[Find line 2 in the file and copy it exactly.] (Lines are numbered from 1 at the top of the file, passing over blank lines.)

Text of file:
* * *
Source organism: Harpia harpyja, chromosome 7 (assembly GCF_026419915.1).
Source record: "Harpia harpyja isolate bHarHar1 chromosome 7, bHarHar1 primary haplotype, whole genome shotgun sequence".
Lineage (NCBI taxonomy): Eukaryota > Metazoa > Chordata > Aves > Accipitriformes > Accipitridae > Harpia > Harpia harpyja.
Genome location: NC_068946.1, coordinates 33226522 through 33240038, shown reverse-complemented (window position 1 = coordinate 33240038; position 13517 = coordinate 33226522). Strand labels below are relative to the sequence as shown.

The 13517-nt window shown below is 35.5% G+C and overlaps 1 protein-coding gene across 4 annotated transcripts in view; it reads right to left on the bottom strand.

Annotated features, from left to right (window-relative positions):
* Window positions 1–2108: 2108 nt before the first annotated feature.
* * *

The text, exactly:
Source record: "Harpia harpyja isolate bHarHar1 chromosome 7, bHarHar1 primary haplotype, whole genome shotgun sequence".